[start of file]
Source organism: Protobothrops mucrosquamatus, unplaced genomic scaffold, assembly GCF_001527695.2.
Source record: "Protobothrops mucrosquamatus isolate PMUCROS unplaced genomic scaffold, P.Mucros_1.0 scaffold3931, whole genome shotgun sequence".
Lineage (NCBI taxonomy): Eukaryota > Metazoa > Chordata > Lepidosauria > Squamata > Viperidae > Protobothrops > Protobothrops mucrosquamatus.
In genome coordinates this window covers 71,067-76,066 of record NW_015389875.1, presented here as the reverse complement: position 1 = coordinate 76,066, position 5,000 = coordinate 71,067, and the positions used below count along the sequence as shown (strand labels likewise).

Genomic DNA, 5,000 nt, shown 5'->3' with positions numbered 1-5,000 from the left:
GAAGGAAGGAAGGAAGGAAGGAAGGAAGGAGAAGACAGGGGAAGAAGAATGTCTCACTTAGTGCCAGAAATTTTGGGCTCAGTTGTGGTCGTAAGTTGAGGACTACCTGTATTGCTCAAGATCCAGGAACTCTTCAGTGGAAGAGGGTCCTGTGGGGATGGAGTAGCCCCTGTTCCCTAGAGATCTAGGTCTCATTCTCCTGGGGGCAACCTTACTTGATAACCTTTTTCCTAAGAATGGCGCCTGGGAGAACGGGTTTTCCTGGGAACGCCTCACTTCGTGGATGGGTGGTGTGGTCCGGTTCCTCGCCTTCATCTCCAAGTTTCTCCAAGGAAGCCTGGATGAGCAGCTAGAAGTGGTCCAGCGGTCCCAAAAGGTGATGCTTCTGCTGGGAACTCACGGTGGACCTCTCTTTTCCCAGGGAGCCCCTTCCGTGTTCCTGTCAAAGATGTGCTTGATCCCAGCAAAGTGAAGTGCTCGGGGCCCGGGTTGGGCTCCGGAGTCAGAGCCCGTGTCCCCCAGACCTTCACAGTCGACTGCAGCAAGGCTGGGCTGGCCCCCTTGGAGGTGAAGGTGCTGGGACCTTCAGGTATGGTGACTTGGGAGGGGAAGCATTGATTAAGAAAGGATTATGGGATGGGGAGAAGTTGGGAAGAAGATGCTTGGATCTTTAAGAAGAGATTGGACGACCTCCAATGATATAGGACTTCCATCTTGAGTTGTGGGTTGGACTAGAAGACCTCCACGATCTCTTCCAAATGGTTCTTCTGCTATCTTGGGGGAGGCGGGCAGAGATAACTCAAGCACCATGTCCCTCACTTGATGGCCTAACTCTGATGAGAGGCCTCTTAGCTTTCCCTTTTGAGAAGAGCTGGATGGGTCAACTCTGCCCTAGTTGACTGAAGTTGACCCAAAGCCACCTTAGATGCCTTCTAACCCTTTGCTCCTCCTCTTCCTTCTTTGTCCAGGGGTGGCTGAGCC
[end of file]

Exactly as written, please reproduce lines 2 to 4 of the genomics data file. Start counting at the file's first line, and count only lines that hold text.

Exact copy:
Source record: "Protobothrops mucrosquamatus isolate PMUCROS unplaced genomic scaffold, P.Mucros_1.0 scaffold3931, whole genome shotgun sequence".
Lineage (NCBI taxonomy): Eukaryota > Metazoa > Chordata > Lepidosauria > Squamata > Viperidae > Protobothrops > Protobothrops mucrosquamatus.
In genome coordinates this window covers 71,067-76,066 of record NW_015389875.1, presented here as the reverse complement: position 1 = coordinate 76,066, position 5,000 = coordinate 71,067, and the positions used below count along the sequence as shown (strand labels likewise).